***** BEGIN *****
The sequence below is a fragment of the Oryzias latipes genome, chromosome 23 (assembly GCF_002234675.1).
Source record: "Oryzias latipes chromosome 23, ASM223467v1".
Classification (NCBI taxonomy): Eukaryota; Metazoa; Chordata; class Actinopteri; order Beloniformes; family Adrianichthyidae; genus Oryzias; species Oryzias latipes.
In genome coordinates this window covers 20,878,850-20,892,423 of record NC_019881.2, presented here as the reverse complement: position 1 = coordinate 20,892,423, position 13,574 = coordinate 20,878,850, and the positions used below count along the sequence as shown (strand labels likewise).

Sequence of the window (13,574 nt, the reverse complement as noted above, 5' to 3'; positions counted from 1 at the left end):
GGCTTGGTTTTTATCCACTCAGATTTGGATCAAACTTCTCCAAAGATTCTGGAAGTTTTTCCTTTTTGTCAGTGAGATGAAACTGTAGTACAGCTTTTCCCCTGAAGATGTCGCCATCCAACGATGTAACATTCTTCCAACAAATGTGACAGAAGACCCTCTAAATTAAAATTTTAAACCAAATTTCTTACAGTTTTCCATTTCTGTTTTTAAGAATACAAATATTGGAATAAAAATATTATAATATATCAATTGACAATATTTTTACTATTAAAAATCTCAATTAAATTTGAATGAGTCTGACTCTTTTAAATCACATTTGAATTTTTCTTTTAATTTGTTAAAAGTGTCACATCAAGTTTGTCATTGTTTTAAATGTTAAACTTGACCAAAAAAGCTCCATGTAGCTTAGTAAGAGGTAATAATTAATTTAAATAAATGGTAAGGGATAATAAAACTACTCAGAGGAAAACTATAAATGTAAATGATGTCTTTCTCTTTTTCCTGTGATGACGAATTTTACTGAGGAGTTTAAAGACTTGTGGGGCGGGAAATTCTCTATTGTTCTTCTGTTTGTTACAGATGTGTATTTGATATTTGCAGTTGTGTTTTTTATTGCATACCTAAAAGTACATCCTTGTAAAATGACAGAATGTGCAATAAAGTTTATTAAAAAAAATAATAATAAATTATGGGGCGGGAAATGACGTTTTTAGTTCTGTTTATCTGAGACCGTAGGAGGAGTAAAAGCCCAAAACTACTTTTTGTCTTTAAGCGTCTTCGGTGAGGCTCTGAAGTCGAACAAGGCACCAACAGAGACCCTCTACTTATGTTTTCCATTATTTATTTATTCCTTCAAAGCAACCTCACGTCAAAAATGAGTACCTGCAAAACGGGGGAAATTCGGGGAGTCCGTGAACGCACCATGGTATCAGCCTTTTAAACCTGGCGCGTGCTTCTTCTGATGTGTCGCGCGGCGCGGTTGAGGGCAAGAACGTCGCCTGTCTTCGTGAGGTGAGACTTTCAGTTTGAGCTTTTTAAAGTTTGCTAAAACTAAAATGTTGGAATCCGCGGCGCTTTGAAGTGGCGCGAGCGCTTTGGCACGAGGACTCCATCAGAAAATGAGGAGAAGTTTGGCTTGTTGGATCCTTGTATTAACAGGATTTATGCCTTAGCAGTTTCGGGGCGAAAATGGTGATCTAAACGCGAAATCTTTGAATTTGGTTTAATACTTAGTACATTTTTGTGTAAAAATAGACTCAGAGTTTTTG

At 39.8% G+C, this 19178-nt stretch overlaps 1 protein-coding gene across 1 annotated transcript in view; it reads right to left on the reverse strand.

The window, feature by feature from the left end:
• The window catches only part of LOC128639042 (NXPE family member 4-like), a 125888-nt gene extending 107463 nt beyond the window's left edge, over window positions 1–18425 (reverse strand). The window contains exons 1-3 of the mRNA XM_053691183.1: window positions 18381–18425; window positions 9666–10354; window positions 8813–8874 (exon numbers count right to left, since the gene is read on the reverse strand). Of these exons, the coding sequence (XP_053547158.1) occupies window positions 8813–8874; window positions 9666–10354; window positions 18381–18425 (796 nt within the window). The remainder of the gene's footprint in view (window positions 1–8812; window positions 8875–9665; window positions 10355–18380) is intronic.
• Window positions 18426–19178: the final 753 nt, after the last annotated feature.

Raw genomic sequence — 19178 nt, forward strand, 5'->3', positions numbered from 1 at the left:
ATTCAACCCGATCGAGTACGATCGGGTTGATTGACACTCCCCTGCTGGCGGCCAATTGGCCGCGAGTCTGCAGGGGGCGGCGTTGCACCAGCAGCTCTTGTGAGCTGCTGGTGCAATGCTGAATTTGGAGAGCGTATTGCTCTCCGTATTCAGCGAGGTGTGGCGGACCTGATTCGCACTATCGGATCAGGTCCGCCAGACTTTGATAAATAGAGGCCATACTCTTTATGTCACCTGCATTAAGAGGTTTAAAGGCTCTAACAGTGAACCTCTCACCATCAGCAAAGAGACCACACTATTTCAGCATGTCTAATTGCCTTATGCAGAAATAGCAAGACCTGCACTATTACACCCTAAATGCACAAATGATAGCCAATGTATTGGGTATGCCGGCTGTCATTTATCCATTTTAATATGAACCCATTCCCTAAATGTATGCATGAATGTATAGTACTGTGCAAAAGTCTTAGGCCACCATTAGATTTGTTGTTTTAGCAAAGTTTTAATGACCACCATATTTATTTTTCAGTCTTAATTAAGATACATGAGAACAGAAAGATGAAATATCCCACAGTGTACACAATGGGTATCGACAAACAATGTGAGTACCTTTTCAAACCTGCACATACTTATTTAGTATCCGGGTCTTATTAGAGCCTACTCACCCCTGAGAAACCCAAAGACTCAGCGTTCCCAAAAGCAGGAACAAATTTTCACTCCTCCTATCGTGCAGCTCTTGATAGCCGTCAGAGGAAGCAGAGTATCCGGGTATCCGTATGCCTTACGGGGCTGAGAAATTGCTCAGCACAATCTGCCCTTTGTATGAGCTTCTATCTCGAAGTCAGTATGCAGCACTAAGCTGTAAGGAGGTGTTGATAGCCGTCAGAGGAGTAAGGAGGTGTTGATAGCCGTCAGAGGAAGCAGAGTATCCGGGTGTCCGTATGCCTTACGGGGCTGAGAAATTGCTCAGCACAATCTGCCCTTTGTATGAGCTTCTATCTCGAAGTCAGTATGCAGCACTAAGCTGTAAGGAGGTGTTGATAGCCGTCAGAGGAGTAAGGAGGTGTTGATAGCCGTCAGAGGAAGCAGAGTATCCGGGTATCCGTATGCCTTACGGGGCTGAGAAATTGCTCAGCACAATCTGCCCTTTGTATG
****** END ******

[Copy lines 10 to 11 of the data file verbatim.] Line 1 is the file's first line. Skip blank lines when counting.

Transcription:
• Window positions 18426–19178: the final 753 nt, after the last annotated feature.

Raw genomic sequence — 19178 nt, forward strand, 5'->3', positions numbered from 1 at the left: